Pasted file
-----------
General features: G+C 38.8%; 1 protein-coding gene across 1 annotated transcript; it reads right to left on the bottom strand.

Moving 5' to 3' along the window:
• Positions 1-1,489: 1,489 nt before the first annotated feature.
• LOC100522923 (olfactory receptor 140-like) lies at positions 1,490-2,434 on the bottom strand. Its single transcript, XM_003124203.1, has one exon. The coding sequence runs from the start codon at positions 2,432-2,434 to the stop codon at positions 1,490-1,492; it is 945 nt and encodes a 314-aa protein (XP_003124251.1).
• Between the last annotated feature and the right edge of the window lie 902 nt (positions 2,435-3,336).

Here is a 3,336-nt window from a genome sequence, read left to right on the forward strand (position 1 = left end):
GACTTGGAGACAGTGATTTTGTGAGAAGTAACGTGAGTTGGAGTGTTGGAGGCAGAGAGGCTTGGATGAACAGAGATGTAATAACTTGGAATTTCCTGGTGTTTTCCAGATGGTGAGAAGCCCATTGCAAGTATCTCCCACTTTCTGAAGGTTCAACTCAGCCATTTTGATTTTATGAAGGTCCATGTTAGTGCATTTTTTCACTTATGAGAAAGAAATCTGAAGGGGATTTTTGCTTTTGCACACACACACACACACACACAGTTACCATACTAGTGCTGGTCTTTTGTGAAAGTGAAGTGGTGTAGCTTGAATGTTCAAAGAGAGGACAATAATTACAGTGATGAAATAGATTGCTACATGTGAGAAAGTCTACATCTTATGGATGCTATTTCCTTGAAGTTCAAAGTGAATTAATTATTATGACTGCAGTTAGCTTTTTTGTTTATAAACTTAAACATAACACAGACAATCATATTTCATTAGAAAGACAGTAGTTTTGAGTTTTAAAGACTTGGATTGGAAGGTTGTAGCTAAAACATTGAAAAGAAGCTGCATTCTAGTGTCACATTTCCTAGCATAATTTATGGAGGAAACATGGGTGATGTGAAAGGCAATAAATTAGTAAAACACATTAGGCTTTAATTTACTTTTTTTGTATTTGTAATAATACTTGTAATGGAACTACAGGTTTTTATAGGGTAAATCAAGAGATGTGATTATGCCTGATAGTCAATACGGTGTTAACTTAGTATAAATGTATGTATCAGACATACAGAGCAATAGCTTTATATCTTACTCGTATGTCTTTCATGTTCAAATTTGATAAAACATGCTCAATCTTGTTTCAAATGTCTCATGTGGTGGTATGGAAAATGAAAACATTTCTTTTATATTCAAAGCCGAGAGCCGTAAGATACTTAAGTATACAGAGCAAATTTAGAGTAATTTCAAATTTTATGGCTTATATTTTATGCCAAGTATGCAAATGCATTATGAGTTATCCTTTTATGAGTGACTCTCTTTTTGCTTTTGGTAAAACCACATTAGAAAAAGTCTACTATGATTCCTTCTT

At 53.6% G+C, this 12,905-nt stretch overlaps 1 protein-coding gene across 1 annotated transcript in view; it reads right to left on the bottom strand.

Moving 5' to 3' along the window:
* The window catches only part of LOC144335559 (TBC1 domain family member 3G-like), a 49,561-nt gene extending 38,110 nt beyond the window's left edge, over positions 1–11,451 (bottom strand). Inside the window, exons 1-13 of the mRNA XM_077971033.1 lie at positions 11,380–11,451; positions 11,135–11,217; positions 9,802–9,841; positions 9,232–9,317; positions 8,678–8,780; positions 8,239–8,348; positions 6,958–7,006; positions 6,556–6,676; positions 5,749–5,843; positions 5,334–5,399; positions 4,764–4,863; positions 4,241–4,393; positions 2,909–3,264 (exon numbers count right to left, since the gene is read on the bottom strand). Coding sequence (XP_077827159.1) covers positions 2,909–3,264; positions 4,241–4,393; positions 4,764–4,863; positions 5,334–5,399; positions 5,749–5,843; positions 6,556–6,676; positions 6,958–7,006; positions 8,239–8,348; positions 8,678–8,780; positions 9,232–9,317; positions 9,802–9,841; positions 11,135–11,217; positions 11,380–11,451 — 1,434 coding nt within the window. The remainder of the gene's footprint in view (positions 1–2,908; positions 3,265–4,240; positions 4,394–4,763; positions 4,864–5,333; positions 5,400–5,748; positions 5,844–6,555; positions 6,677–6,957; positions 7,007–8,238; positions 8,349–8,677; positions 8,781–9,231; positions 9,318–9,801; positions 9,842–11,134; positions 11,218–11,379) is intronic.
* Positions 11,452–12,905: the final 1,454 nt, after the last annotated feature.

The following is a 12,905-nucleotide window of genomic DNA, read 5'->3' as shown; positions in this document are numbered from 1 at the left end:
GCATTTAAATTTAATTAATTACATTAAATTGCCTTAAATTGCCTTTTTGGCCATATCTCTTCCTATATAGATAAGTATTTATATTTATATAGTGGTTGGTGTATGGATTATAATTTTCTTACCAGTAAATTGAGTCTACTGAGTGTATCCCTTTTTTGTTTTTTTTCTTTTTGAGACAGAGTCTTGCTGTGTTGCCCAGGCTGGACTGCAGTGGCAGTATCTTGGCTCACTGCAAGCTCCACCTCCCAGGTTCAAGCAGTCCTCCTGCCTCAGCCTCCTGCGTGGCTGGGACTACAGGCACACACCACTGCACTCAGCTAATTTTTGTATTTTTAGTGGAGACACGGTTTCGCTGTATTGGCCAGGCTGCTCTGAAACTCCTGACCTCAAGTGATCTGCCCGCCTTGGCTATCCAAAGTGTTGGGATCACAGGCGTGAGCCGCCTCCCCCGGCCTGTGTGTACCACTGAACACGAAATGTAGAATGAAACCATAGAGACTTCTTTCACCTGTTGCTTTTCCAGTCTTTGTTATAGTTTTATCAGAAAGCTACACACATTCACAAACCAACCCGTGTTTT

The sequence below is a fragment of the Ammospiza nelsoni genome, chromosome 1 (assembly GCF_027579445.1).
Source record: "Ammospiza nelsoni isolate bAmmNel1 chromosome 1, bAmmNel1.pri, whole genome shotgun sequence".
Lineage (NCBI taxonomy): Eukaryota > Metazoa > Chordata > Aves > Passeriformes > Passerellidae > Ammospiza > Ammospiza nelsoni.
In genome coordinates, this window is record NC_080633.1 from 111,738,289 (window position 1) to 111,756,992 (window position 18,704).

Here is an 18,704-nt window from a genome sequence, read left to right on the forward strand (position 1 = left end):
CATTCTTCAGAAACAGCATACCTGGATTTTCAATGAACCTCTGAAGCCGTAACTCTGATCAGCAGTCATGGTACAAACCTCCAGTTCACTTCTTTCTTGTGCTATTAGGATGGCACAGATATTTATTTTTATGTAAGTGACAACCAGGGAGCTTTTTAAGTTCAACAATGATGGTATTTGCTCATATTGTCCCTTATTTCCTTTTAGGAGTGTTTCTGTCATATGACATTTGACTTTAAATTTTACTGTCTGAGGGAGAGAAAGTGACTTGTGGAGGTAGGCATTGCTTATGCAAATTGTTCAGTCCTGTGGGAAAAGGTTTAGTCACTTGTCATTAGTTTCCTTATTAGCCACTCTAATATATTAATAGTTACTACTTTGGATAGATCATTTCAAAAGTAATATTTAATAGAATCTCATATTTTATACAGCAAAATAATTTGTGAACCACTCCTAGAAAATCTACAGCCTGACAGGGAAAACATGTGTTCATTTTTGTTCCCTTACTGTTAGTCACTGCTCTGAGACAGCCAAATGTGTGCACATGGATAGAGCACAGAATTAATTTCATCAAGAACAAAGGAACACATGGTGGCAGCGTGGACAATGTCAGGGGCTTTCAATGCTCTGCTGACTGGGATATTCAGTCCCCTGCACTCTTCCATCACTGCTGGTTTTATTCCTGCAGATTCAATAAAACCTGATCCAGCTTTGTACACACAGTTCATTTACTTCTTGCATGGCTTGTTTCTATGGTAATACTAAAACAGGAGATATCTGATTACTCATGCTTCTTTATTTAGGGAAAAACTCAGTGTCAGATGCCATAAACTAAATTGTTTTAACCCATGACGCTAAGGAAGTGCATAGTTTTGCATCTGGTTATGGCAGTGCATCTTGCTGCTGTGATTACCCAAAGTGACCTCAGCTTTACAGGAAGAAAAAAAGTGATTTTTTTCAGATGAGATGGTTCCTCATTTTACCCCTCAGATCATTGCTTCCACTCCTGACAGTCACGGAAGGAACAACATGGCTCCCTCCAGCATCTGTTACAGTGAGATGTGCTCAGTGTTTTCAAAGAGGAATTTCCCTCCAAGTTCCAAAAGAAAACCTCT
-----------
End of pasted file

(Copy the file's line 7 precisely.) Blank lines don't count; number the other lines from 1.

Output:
GACTTGGAGACAGTGATTTTGTGAGAAGTAACGTGAGTTGGAGTGTTGGAGGCAGAGAGGCTTGGATGAACAGAGATGTAATAACTTGGAATTTCCTGGTGTTTTCCAGATGGTGAGAAGCCCATTGCAAGTATCTCCCACTTTCTGAAGGTTCAACTCAGCCATTTTGATTTTATGAAGGTCCATGTTAGTGCATTTTTTCACTTATGAGAAAGAAATCTGAAGGGGATTTTTGCTTTTGCACACACACACACACACACACAGTTACCATACTAGTGCTGGTCTTTTGTGAAAGTGAAGTGGTGTAGCTTGAATGTTCAAAGAGAGGACAATAATTACAGTGATGAAATAGATTGCTACATGTGAGAAAGTCTACATCTTATGGATGCTATTTCCTTGAAGTTCAAAGTGAATTAATTATTATGACTGCAGTTAGCTTTTTTGTTTATAAACTTAAACATAACACAGACAATCATATTTCATTAGAAAGACAGTAGTTTTGAGTTTTAAAGACTTGGATTGGAAGGTTGTAGCTAAAACATTGAAAAGAAGCTGCATTCTAGTGTCACATTTCCTAGCATAATTTATGGAGGAAACATGGGTGATGTGAAAGGCAATAAATTAGTAAAACACATTAGGCTTTAATTTACTTTTTTTGTATTTGTAATAATACTTGTAATGGAACTACAGGTTTTTATAGGGTAAATCAAGAGATGTGATTATGCCTGATAGTCAATACGGTGTTAACTTAGTATAAATGTATGTATCAGACATACAGAGCAATAGCTTTATATCTTACTCGTATGTCTTTCATGTTCAAATTTGATAAAACATGCTCAATCTTGTTTCAAATGTCTCATGTGGTGGTATGGAAAATGAAAACATTTCTTTTATATTCAAAGCCGAGAGCCGTAAGATACTTAAGTATACAGAGCAAATTTAGAGTAATTTCAAATTTTATGGCTTATATTTTATGCCAAGTATGCAAATGCATTATGAGTTATCCTTTTATGAGTGACTCTCTTTTTGCTTTTGGTAAAACCACATTAGAAAAAGTCTACTATGATTCCTTCTT